We O.K. With That.

by Michelle Troxclair



I grew up on hula-hoops and jump-ropes

Hopscotch outlines in my Grandmama’s driveway

Street-light alarm clocks

Mulberry bushes in the alley our after-school snacks

On crackers. Potato chips with hot sauce

Syrup sandwiches, Kix and Cheerios

Blue Charms suckers from F&L’s

Mr. Westbrook’s store, it was black-owned

He had chocolate coins and real ones

Pickled pig’s feet on the counter in old pickle jars

Grandmama had me bring her one every Saturday.


We watched the Lone Ranger with Pops on Sundays

And ironed our school clothes with crisp creases

Cuz we representin’ the family, so we had to be clean.

No matter. We had drunks on corners mumblin’ bout

Big brotha, who wasn’t a brotha, but formed white rocks

That broke the neighborhood, block by block

Big brotha drove black and white Fords topped

With cherries and berries on the prowl for rotten apples

And we always seemed to fit the description

Young, black and gifted—melanated meant criminally

Inclined and fine all at the same time

I loved them niggas regardless.


I came of age in knit leggings and big teased hair

And horny white men

Computers peeking over the horizon with cd’s and beepers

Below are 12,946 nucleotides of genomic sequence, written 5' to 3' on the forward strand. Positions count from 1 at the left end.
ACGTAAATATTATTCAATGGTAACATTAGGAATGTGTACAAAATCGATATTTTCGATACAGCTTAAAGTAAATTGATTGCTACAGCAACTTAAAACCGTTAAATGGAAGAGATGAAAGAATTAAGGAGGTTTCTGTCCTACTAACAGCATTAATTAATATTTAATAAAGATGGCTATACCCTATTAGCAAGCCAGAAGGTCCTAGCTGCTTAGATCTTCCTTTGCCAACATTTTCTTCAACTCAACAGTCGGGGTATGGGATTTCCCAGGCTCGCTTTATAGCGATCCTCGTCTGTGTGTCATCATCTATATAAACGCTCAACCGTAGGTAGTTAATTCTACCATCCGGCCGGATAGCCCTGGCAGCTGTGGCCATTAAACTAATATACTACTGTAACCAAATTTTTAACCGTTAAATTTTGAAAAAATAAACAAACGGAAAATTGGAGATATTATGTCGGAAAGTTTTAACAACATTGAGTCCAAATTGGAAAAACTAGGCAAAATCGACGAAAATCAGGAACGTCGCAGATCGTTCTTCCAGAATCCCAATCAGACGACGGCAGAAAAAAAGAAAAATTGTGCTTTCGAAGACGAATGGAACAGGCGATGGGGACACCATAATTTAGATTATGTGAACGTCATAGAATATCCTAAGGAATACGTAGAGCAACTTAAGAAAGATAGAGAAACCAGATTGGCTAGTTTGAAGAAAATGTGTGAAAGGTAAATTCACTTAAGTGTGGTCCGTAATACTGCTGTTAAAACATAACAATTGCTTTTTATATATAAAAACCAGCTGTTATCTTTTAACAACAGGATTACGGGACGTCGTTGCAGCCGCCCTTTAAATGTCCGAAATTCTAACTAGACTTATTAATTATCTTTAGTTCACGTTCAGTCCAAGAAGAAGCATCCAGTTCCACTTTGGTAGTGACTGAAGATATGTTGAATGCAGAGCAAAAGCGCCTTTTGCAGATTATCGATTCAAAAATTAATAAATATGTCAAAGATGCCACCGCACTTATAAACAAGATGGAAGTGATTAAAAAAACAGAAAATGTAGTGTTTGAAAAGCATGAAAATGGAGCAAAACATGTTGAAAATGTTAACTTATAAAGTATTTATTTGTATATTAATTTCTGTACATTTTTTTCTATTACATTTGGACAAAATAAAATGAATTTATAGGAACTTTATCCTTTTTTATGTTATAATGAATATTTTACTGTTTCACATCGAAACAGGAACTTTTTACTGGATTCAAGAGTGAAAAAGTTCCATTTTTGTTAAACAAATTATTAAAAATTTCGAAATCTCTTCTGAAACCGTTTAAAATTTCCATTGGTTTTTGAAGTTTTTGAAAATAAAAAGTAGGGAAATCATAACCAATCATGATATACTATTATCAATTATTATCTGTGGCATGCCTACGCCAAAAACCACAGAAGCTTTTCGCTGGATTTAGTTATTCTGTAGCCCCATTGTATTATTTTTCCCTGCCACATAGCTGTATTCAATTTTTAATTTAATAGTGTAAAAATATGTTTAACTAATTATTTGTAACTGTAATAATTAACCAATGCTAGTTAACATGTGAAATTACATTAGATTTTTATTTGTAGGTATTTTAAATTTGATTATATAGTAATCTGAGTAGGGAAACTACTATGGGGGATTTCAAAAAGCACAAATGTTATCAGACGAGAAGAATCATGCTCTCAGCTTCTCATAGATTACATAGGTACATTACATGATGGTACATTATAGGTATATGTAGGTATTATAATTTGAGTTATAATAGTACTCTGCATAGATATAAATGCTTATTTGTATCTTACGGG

Drug dealers and pimps were uncles and cousins

They drove Bonnevilles, Cadillacs, LTD’s with ragtops

And Buick Electra 225’s—just like my daddy.

My daddy owned his own business too

He was a boss

And we didn’t know no different. Family was family

Including folks that didn’t have family.

Come get a plate!

Better clean your plate, “Cuz there’s kids starvin’ in Africa!”


I graduated know my blackness was a gift, just like

Raindrops in the summertime and the sway of my

Aunti’s hips

It was cool. It made me strong.

My grandmother, tough as beef jerky in concrete,

Coated in bronze

Taught me to hold my head up

Walk with my shoulders square

Look folks in the eye and don’t take no shit.

Call spades, spades and be thankful for your blessings.


Cuz this life ain’t yours. Take your place in the Queendom

Amongst the ancestors

In this city of white folks, named from Natives

We stay in our places, cause that’s what we were taught

Hell fire on the other side of 72nd Street and ain’t no

Hair grease, skins or paintings of Jesus with Locs.

And we were o.k. with that.

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